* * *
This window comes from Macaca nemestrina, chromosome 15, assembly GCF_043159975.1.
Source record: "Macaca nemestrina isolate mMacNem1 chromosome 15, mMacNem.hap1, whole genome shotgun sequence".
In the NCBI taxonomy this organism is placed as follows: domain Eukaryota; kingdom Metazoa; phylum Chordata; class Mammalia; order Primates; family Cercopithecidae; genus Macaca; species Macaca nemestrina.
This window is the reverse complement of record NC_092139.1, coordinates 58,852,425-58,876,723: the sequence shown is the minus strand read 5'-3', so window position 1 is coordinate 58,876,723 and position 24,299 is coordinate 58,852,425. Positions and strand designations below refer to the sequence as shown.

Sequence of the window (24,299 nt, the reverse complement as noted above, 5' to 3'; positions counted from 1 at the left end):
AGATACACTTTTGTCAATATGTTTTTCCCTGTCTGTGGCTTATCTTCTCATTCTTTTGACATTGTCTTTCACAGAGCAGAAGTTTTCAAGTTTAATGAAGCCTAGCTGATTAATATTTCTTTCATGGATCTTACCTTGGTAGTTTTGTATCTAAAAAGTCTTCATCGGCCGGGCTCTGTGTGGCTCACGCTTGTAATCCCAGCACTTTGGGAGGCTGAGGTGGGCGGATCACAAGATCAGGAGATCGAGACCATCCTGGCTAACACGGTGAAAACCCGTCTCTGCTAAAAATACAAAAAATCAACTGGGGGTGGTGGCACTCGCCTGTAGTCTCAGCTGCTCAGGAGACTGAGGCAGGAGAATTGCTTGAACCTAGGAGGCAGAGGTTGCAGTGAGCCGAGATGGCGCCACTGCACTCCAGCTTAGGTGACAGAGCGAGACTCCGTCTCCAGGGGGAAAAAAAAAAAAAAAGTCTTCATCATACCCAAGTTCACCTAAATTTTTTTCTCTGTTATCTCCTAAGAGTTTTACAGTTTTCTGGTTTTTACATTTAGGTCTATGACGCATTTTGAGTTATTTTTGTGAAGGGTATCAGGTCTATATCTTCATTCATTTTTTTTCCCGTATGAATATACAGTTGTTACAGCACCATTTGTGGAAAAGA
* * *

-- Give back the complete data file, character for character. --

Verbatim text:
This window comes from Macaca nemestrina, chromosome 15, assembly GCF_043159975.1.
Source record: "Macaca nemestrina isolate mMacNem1 chromosome 15, mMacNem.hap1, whole genome shotgun sequence".
In the NCBI taxonomy this organism is placed as follows: domain Eukaryota; kingdom Metazoa; phylum Chordata; class Mammalia; order Primates; family Cercopithecidae; genus Macaca; species Macaca nemestrina.
This window is the reverse complement of record NC_092139.1, coordinates 58,852,425-58,876,723: the sequence shown is the minus strand read 5'-3', so window position 1 is coordinate 58,876,723 and position 24,299 is coordinate 58,852,425. Positions and strand designations below refer to the sequence as shown.

Sequence of the window (24,299 nt, the reverse complement as noted above, 5' to 3'; positions counted from 1 at the left end):
AGATACACTTTTGTCAATATGTTTTTCCCTGTCTGTGGCTTATCTTCTCATTCTTTTGACATTGTCTTTCACAGAGCAGAAGTTTTCAAGTTTAATGAAGCCTAGCTGATTAATATTTCTTTCATGGATCTTACCTTGGTAGTTTTGTATCTAAAAAGTCTTCATCGGCCGGGCTCTGTGTGGCTCACGCTTGTAATCCCAGCACTTTGGGAGGCTGAGGTGGGCGGATCACAAGATCAGGAGATCGAGACCATCCTGGCTAACACGGTGAAAACCCGTCTCTGCTAAAAATACAAAAAATCAACTGGGGGTGGTGGCACTCGCCTGTAGTCTCAGCTGCTCAGGAGACTGAGGCAGGAGAATTGCTTGAACCTAGGAGGCAGAGGTTGCAGTGAGCCGAGATGGCGCCACTGCACTCCAGCTTAGGTGACAGAGCGAGACTCCGTCTCCAGGGGGAAAAAAAAAAAAAAAGTCTTCATCATACCCAAGTTCACCTAAATTTTTTTCTCTGTTATCTCCTAAGAGTTTTACAGTTTTCTGGTTTTTACATTTAGGTCTATGACGCATTTTGAGTTATTTTTGTGAAGGGTATCAGGTCTATATCTTCATTCATTTTTTTTCCCGTATGAATATACAGTTGTTACAGCACCATTTGTGGAAAAGA